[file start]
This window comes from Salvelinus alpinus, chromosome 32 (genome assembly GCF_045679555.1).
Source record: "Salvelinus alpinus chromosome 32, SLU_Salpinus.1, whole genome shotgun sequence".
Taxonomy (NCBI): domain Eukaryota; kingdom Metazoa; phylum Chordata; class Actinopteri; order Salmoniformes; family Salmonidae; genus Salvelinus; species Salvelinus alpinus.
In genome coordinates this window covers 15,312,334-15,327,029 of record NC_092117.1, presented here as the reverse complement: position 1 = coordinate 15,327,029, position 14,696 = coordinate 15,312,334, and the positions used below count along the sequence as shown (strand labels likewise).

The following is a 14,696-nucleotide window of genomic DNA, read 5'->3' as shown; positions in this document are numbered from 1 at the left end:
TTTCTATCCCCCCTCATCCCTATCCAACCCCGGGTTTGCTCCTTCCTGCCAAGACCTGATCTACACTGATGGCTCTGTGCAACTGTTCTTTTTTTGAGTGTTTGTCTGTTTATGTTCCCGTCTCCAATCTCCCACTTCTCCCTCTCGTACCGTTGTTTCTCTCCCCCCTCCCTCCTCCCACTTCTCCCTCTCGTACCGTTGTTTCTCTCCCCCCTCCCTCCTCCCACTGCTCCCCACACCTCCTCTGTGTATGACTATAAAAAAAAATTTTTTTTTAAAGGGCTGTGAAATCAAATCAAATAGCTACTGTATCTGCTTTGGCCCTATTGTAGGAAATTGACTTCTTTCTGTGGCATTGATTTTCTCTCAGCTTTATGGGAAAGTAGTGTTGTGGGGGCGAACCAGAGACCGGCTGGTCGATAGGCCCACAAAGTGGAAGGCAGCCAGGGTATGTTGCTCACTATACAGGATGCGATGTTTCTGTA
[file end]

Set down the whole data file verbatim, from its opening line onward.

This window comes from Salvelinus alpinus, chromosome 32 (genome assembly GCF_045679555.1).
Source record: "Salvelinus alpinus chromosome 32, SLU_Salpinus.1, whole genome shotgun sequence".
Taxonomy (NCBI): domain Eukaryota; kingdom Metazoa; phylum Chordata; class Actinopteri; order Salmoniformes; family Salmonidae; genus Salvelinus; species Salvelinus alpinus.
In genome coordinates this window covers 15,312,334-15,327,029 of record NC_092117.1, presented here as the reverse complement: position 1 = coordinate 15,327,029, position 14,696 = coordinate 15,312,334, and the positions used below count along the sequence as shown (strand labels likewise).

The following is a 14,696-nucleotide window of genomic DNA, read 5'->3' as shown; positions in this document are numbered from 1 at the left end:
TTTCTATCCCCCCTCATCCCTATCCAACCCCGGGTTTGCTCCTTCCTGCCAAGACCTGATCTACACTGATGGCTCTGTGCAACTGTTCTTTTTTTGAGTGTTTGTCTGTTTATGTTCCCGTCTCCAATCTCCCACTTCTCCCTCTCGTACCGTTGTTTCTCTCCCCCCTCCCTCCTCCCACTTCTCCCTCTCGTACCGTTGTTTCTCTCCCCCCTCCCTCCTCCCACTGCTCCCCACACCTCCTCTGTGTATGACTATAAAAAAAAATTTTTTTTTAAAGGGCTGTGAAATCAAATCAAATAGCTACTGTATCTGCTTTGGCCCTATTGTAGGAAATTGACTTCTTTCTGTGGCATTGATTTTCTCTCAGCTTTATGGGAAAGTAGTGTTGTGGGGGCGAACCAGAGACCGGCTGGTCGATAGGCCCACAAAGTGGAAGGCAGCCAGGGTATGTTGCTCACTATACAGGATGCGATGTTTCTGTA